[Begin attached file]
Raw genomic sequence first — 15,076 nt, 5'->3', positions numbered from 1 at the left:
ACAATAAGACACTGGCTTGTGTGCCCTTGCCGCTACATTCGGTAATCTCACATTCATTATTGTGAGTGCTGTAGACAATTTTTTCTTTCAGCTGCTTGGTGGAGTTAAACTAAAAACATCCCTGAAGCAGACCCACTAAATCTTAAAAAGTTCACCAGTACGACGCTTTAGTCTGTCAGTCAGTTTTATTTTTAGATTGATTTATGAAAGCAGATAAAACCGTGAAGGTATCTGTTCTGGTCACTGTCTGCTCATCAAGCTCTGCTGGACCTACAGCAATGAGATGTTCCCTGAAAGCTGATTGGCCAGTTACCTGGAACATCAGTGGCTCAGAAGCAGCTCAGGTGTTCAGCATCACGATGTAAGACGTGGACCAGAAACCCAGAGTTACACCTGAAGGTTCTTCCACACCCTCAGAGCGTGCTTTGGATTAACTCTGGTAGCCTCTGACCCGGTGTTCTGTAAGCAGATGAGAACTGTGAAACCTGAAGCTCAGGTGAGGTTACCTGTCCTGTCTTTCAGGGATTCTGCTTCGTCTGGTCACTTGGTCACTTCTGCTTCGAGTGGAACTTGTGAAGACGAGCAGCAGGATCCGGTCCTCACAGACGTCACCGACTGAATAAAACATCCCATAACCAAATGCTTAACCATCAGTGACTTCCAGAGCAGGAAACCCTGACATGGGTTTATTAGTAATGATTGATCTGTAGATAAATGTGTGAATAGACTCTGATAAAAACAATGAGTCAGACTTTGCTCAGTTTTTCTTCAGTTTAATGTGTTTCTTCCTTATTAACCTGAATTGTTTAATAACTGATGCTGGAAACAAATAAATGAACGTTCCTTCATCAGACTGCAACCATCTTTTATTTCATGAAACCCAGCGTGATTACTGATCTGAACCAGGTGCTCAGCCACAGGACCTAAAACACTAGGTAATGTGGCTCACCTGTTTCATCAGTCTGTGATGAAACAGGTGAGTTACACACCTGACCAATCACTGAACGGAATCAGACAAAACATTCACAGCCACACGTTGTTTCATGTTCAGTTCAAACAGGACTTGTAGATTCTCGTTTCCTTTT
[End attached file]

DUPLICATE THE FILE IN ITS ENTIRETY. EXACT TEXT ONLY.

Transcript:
Raw genomic sequence first — 15,076 nt, 5'->3', positions numbered from 1 at the left:
ACAATAAGACACTGGCTTGTGTGCCCTTGCCGCTACATTCGGTAATCTCACATTCATTATTGTGAGTGCTGTAGACAATTTTTTCTTTCAGCTGCTTGGTGGAGTTAAACTAAAAACATCCCTGAAGCAGACCCACTAAATCTTAAAAAGTTCACCAGTACGACGCTTTAGTCTGTCAGTCAGTTTTATTTTTAGATTGATTTATGAAAGCAGATAAAACCGTGAAGGTATCTGTTCTGGTCACTGTCTGCTCATCAAGCTCTGCTGGACCTACAGCAATGAGATGTTCCCTGAAAGCTGATTGGCCAGTTACCTGGAACATCAGTGGCTCAGAAGCAGCTCAGGTGTTCAGCATCACGATGTAAGACGTGGACCAGAAACCCAGAGTTACACCTGAAGGTTCTTCCACACCCTCAGAGCGTGCTTTGGATTAACTCTGGTAGCCTCTGACCCGGTGTTCTGTAAGCAGATGAGAACTGTGAAACCTGAAGCTCAGGTGAGGTTACCTGTCCTGTCTTTCAGGGATTCTGCTTCGTCTGGTCACTTGGTCACTTCTGCTTCGAGTGGAACTTGTGAAGACGAGCAGCAGGATCCGGTCCTCACAGACGTCACCGACTGAATAAAACATCCCATAACCAAATGCTTAACCATCAGTGACTTCCAGAGCAGGAAACCCTGACATGGGTTTATTAGTAATGATTGATCTGTAGATAAATGTGTGAATAGACTCTGATAAAAACAATGAGTCAGACTTTGCTCAGTTTTTCTTCAGTTTAATGTGTTTCTTCCTTATTAACCTGAATTGTTTAATAACTGATGCTGGAAACAAATAAATGAACGTTCCTTCATCAGACTGCAACCATCTTTTATTTCATGAAACCCAGCGTGATTACTGATCTGAACCAGGTGCTCAGCCACAGGACCTAAAACACTAGGTAATGTGGCTCACCTGTTTCATCAGTCTGTGATGAAACAGGTGAGTTACACACCTGACCAATCACTGAACGGAATCAGACAAAACATTCACAGCCACACGTTGTTTCATGTTCAGTTCAAACAGGACTTGTAGATTCTCGTTTCCTTTT